Saturday, October 12, 2019

Federal Election 2019: Left-wing parties and leadership

I've commented on the political right and center, and will offer some personal comments on the federal Canadian left.

As I mentioned with the first posting, I don't vote along party lines.  My vote for a candidate nominated by a party, or even a financial contribution to a candidate, is not in any way an endorsement of the party.  I believe nearly every party has great candidates (some of which I home become or remain MPs), and they also have horrible candidates (who I hope don't get re-elected or elected).  Party affiliation alone doesn't mean anything to me.

New Democratic Party

I have donated hundreds of dollars to NDP nominated candidates because I wanted them to continue to sit in parliament, and I have donated to the campaign of an NDP nominated candidate who was the most likely candidate to oust a bad candidate (who happened to be nominated by the Liberals).

Of the parties long-term parties that nominate candidates where I live (PC which morphed into Conservative, Liberal, NDP, Green), the party I felt least likely to have an affinity with is the NDP. I have my own beliefs, and don't want to feel judged as being either "with us" or "against us" as I've often felt when discussing politics with lifelong NDP supporters. It has always felt I needed to agree with them on every policy in order to work with them on any, and there were so many policy ideas they expressed which I believed were simply unworkable even when I thought their goals were in line with my own.


There is a video called "Lefty Boot Camp" made by Australian ABC Comedy that sums up the feeling I've all too often had when getting into political discussions with strong NDP supporters.





When Jack Layton became leader in 2003 he helped reshape the party to give it focus on areas of policy that more Canadians could join with. Under his direction and leadership we saw a historic high in the May 2011 election with the "Orange crush" that was partly due to huge support in Quebec. The "Orange Crush" was largely mirrored by a collapse in support for the Bloc Québécois in Quebec, clearly suggesting that the NDP and the Bloc were competing for many of the same voters.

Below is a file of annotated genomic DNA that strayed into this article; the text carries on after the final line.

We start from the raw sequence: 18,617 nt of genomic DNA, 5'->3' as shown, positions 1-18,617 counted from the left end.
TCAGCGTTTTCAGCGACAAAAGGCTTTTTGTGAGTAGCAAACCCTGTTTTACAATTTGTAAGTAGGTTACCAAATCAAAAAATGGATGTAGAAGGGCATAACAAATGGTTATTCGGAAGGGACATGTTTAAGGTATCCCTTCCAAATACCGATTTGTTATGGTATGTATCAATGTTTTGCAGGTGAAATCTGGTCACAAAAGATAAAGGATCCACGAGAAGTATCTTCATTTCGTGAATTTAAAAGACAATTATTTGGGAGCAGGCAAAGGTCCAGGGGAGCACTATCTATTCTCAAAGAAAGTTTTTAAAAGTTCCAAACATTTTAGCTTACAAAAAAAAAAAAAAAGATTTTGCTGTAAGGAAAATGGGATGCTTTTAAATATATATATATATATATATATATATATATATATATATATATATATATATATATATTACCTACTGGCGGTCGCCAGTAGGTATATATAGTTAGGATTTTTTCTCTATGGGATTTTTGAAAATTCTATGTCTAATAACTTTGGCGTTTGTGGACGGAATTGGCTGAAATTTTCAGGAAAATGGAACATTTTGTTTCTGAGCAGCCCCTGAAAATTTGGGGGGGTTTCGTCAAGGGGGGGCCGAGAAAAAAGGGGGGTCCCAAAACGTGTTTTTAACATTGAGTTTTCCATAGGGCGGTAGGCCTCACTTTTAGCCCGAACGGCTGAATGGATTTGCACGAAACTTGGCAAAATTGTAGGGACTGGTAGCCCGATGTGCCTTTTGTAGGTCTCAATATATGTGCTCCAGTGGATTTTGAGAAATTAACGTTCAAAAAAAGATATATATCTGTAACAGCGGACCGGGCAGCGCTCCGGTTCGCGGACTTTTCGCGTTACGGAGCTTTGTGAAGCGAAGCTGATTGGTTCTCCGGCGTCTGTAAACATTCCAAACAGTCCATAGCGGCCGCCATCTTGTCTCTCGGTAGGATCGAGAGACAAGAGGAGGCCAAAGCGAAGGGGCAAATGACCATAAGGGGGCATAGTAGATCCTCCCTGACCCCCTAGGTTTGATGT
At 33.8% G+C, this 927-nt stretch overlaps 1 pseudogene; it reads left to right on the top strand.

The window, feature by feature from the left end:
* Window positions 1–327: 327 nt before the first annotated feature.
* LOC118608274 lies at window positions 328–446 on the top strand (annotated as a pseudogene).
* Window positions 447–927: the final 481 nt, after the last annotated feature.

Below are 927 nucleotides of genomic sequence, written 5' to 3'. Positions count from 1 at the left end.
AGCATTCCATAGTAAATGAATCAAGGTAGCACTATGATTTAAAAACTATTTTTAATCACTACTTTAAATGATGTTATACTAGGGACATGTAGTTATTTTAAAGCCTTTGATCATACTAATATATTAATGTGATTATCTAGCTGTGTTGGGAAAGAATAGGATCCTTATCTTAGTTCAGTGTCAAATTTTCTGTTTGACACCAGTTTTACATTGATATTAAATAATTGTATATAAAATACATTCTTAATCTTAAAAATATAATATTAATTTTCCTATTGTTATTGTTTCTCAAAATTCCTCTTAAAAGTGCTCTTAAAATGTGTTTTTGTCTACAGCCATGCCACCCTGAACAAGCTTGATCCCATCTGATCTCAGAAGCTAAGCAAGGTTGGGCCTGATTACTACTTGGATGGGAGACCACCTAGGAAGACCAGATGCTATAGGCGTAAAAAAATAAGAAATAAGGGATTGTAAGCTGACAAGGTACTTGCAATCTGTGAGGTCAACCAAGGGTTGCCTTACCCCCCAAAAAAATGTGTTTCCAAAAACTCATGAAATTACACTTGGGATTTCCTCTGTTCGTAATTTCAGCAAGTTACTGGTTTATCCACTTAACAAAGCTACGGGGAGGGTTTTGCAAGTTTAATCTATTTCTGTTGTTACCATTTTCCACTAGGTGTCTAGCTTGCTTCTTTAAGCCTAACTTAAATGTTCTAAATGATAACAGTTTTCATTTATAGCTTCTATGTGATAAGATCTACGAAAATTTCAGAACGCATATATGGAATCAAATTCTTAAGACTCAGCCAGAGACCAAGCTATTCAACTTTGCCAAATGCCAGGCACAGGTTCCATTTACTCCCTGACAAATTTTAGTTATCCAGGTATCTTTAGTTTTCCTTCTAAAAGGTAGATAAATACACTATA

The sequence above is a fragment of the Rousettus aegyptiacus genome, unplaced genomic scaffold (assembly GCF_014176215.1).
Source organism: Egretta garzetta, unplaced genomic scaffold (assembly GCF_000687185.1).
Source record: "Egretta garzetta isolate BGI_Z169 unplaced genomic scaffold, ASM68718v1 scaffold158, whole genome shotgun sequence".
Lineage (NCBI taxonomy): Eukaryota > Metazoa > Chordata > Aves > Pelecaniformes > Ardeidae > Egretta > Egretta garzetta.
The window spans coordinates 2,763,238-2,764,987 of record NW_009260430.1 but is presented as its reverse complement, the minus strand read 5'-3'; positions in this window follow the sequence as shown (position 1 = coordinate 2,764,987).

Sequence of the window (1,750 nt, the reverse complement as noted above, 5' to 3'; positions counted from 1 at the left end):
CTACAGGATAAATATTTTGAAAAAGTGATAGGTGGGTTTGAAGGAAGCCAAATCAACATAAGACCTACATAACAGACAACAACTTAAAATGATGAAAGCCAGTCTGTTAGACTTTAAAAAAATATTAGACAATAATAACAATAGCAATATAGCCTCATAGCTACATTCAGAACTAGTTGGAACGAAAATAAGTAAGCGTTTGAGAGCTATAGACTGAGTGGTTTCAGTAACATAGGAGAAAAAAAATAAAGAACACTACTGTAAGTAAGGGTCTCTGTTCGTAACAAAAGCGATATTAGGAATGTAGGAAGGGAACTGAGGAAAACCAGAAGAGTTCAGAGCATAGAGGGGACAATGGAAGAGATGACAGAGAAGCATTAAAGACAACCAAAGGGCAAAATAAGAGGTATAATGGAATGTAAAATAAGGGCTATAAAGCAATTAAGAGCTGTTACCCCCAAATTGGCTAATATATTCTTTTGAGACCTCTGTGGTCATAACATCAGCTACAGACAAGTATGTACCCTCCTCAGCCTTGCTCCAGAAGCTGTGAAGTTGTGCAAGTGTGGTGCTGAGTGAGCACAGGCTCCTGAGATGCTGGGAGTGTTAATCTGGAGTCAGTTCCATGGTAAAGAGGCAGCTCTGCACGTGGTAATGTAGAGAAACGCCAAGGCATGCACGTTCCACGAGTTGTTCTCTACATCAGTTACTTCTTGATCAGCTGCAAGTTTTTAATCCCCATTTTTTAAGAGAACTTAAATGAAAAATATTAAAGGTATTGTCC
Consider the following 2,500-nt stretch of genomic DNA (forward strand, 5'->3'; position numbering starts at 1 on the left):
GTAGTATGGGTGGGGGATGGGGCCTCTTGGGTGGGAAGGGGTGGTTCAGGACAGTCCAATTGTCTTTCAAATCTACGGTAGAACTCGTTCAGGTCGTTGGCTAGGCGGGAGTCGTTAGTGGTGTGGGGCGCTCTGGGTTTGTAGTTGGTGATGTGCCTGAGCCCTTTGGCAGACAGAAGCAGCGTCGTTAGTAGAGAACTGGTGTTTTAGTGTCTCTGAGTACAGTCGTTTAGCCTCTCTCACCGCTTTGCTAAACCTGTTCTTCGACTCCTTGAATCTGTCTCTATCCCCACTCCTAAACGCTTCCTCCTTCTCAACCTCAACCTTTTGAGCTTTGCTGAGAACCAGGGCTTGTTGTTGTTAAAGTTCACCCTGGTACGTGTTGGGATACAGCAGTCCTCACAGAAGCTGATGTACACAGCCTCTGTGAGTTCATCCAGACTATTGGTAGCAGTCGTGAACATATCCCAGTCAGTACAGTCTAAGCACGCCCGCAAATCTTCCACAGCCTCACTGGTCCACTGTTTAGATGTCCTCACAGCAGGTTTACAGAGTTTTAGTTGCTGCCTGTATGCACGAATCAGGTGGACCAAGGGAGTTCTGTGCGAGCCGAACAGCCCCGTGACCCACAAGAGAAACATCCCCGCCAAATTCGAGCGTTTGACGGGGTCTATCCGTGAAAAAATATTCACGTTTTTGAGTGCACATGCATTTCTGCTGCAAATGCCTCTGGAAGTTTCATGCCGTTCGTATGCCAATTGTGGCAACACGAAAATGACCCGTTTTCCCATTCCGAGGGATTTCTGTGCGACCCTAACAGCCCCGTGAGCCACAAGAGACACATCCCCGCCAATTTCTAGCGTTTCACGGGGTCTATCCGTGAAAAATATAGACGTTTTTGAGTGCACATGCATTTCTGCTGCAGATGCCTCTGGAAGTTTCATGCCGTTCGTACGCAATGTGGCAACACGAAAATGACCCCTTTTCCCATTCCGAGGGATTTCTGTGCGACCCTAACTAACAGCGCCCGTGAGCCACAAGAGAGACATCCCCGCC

After Jack Layton's death, the leadership moved to Thomas Mulcair. Many suggest the loss of seats in Quebec, and much of the gains the NDP had under Layton, was due to Mulcair's views on the niqab. Quebec started its movement towards a stronger separation of church and state, and Quebeckers were getting increasingly frustrated by the angry slurs being thrown at them from outside. As suggested in the video above, calling someone a "racist" who don't think they are racist (and there is no evidence they are racist) isn't going to change their mind, but it is going to make them dismiss or otherwise distrust you.

The party membership gave Mulcair a non-confidence vote for a variety of possible reasons: low seat turnout (which was largely due to opposing Quebeckers on secularism), opposing Alberta's oil industry (apparently the NDP brand matters more than anything else, and the fact Alberta had an NDP provincial government was supposed to flip the entire country), and a promise to balance the budget (which is one of the things which made the party seem more legitimate in the 2015 election).